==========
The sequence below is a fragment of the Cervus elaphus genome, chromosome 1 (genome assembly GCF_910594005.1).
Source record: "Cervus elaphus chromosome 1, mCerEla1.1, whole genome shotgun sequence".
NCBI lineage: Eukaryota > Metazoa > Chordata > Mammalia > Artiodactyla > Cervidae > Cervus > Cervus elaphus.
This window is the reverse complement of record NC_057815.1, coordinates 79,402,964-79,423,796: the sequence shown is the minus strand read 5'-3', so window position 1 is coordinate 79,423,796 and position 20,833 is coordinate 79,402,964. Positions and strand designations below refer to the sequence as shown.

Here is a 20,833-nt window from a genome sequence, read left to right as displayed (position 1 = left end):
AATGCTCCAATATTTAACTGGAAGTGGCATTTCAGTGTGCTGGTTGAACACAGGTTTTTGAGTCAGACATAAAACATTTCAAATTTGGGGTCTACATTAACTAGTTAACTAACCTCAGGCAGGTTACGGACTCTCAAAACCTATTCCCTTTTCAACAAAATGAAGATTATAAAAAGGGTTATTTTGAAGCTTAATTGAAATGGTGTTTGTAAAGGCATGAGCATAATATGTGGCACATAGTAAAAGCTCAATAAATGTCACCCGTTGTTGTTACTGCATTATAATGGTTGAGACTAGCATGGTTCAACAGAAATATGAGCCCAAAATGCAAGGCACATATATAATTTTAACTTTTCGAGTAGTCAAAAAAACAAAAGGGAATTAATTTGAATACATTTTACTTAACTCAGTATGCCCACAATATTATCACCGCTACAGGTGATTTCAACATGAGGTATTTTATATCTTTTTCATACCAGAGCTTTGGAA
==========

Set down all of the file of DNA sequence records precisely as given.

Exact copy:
The sequence below is a fragment of the Cervus elaphus genome, chromosome 1 (genome assembly GCF_910594005.1).
Source record: "Cervus elaphus chromosome 1, mCerEla1.1, whole genome shotgun sequence".
NCBI lineage: Eukaryota > Metazoa > Chordata > Mammalia > Artiodactyla > Cervidae > Cervus > Cervus elaphus.
This window is the reverse complement of record NC_057815.1, coordinates 79,402,964-79,423,796: the sequence shown is the minus strand read 5'-3', so window position 1 is coordinate 79,423,796 and position 20,833 is coordinate 79,402,964. Positions and strand designations below refer to the sequence as shown.

Here is a 20,833-nt window from a genome sequence, read left to right as displayed (position 1 = left end):
AATGCTCCAATATTTAACTGGAAGTGGCATTTCAGTGTGCTGGTTGAACACAGGTTTTTGAGTCAGACATAAAACATTTCAAATTTGGGGTCTACATTAACTAGTTAACTAACCTCAGGCAGGTTACGGACTCTCAAAACCTATTCCCTTTTCAACAAAATGAAGATTATAAAAAGGGTTATTTTGAAGCTTAATTGAAATGGTGTTTGTAAAGGCATGAGCATAATATGTGGCACATAGTAAAAGCTCAATAAATGTCACCCGTTGTTGTTACTGCATTATAATGGTTGAGACTAGCATGGTTCAACAGAAATATGAGCCCAAAATGCAAGGCACATATATAATTTTAACTTTTCGAGTAGTCAAAAAAACAAAAGGGAATTAATTTGAATACATTTTACTTAACTCAGTATGCCCACAATATTATCACCGCTACAGGTGATTTCAACATGAGGTATTTTATATCTTTTTCATACCAGAGCTTTGGAA